Kweisi Mfume chats with Charles Lowder in Baltimore on Jan. 9 during a campaign stop.

Kweisi Mfume chats with Charles Lowder in Baltimore on Jan. 9 during a campaign stop.KARL MERTON FERRON/BALTIMORE SUN/TNS



BALTIMORE – Kweisi Mfume took a major step toward reclaiming the Baltimore-area U.S. House seat he held for 10 years, capturing the Democratic nomination to succeed his longtime friend, the powerful Elijah Cummings.

The former NAACP leader, 71, topped a field 24 Democrats Tuesday to advance to an April 28 special general election to fill the remainder of Cummings’ 7th Congressional District term.

Mfume represented the district, which includes parts of Baltimore City, Baltimore County and Howard County, until stepping down in 1996 to lead the NAACP.

Mfume enjoyed high name recognition, particularly among older voters who remembered him as a congressman and, earlier, a member of Baltimore City Council. That helped him in an 11-week campaign in which most other candidates struggled to get attention.

NAACP questions

Mfume was able to raise money for the race — he had more than $200,000 on hand as of Jan. 15 — and he spent much less than his competitors.

He told voters his congressional priorities would include lowering the cost of prescription drugs, improving the Affordable Care Act health care system, and reinstating a federal assault weapons ban.

He overcame renewed questions about his tenure at the NAACP. He left the national civil rights organization abruptly after an employee threatened a lawsuit over sexual harassment and some board members expressed concerns with his job performance.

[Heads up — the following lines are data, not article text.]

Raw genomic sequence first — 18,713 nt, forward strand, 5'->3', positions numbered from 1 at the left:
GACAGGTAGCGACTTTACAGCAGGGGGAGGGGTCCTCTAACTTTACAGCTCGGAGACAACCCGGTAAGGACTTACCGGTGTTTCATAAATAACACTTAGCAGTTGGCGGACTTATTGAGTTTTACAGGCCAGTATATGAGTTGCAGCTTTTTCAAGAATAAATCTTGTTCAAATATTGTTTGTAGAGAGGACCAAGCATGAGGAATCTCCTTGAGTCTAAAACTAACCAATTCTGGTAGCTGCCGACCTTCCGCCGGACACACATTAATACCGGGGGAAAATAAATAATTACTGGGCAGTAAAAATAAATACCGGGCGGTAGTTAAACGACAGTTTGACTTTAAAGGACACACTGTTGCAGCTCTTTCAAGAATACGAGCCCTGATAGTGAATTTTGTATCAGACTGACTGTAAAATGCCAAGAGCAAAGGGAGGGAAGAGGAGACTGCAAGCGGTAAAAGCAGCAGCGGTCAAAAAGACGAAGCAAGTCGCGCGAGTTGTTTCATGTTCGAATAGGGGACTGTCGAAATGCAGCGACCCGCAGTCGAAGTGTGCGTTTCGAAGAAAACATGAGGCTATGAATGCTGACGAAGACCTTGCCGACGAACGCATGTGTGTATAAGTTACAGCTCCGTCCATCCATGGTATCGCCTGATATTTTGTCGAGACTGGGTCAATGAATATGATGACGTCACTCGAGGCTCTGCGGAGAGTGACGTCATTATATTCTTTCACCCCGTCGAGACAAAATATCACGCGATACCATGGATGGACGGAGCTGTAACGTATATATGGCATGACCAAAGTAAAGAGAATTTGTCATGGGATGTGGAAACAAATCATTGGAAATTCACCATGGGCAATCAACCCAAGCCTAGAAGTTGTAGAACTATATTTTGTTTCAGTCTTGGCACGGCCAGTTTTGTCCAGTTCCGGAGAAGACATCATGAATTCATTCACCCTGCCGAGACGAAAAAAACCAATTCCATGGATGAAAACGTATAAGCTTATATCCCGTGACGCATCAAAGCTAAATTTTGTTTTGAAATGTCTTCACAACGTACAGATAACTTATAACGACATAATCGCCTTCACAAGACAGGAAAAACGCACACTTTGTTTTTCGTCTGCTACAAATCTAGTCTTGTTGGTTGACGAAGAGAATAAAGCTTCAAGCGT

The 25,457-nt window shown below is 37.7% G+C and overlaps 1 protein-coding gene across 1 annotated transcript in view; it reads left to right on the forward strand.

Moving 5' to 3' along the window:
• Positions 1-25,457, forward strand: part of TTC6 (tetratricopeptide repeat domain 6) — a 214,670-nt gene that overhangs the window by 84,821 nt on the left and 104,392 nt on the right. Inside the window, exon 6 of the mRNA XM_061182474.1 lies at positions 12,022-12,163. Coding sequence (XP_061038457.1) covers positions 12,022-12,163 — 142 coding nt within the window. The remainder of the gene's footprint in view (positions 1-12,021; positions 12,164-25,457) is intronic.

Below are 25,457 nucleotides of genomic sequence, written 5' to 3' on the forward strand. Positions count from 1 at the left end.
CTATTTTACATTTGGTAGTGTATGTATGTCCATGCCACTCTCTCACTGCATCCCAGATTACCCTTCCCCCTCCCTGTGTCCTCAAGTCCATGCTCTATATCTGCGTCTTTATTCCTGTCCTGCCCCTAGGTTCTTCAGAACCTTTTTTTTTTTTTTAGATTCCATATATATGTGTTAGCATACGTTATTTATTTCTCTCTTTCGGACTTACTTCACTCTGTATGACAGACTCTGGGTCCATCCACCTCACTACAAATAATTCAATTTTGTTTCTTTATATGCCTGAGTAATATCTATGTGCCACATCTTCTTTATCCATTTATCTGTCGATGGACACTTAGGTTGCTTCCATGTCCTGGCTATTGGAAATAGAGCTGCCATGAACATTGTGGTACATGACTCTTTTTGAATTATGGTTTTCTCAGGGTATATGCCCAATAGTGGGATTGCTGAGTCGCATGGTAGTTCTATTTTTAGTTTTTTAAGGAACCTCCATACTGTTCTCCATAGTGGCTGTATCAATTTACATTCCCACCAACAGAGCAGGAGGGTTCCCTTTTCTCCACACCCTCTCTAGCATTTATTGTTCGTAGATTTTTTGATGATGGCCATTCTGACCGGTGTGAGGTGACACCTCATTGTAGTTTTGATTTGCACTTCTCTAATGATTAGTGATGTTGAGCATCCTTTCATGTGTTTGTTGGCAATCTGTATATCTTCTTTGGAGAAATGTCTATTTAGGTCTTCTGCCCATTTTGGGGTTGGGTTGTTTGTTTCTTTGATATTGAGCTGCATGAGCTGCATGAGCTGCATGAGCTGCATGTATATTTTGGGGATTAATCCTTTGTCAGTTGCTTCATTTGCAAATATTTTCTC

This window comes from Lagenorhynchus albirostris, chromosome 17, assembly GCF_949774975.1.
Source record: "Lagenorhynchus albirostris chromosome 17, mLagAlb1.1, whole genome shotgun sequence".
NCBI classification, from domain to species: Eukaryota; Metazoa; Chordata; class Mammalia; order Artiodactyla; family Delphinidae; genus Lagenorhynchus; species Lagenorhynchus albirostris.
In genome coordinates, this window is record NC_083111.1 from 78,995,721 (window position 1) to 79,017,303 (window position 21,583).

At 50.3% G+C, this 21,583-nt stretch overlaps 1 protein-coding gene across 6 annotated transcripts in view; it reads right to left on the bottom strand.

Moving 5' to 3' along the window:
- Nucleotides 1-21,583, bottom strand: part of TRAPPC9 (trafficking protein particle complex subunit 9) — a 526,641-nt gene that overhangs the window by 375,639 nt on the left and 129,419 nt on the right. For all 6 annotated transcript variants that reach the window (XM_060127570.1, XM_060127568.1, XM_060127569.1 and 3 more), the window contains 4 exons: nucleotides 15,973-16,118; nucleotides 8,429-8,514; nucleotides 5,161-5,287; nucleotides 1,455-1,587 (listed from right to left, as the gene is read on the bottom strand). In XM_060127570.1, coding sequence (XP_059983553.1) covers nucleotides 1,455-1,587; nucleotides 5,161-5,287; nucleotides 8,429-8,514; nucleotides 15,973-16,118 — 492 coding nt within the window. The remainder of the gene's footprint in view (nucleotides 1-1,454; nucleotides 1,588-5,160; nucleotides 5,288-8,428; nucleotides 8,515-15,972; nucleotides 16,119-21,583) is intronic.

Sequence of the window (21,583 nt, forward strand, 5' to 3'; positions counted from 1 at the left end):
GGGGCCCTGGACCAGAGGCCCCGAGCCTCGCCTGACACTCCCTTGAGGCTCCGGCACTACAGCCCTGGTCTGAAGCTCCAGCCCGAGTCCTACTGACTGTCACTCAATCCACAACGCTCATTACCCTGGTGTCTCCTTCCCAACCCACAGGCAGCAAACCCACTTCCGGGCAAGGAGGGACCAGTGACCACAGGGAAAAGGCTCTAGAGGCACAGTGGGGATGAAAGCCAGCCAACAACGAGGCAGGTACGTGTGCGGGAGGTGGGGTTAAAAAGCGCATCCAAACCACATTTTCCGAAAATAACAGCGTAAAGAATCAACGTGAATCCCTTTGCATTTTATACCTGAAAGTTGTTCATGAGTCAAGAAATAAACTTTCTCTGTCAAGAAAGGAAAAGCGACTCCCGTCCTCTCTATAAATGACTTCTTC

The state elections board said at 9:45 p.m. that it expected turnout to be about 75,000 voters. That’s about 18% of the district’s 422,000 registered voters, although only registered Democrats and Republicans were allowed to vote in the primary

Widow lost

At least there wasn’t bad weather to keep voters at home; unseasonably warm February temperatures exceeded 60 degrees.

Among the candidates was Maya Rockeymoore Cummings, the congressman’s widow and a former Maryland Democratic Party chairwoman. She said her platform was tied to finishing tasks that her husband started.

Other Democratic contenders included Mfume, a close friend of Cummings who held the 7th District seat for 10 years before stepping down to lead the national NAACP, and longtime Cummings staffer Harry Spikes.

Spikes was endorsed by Cummings’ daughters and one of his sisters, while two other sisters of the late congressman said they supported Mfume.

April 28 election

Other Democratic candidates included state Sen. Jill P. Carter of Baltimore, a progressive who was a 2016 Bernie Sanders delegate; University of Baltimore law professor F. Michael Higginbotham, who contributed $506,000 to his own campaign, and state Del. Terri L. Hill, a physician from Howard County.

Democrats hold a 4-1 voter registration advantage in the district, meaning Mfume will hold a huge advantage over Republican nominee Kimberly Klacik, who runs a nonprofit focused on workforce development for disadvantaged women, in the special general election April 28.

But Mfume will likely face stiff opposition the same day in the regular primary for the new term starting next year. Most of the candidates who filed to run in the special primary also filed to run in the regular primary, essentially setting up a rematch — albeit for a different term — nearly three months from now.

The April 28 election is expected to have sharply higher turnout than Tuesday’s because it will include a number of contests, including a presidential primary and the municipal races in Baltimore.

Baltimore Sun reporters Wilborn P. Nobles III and Kevin Rector contributed to this article.

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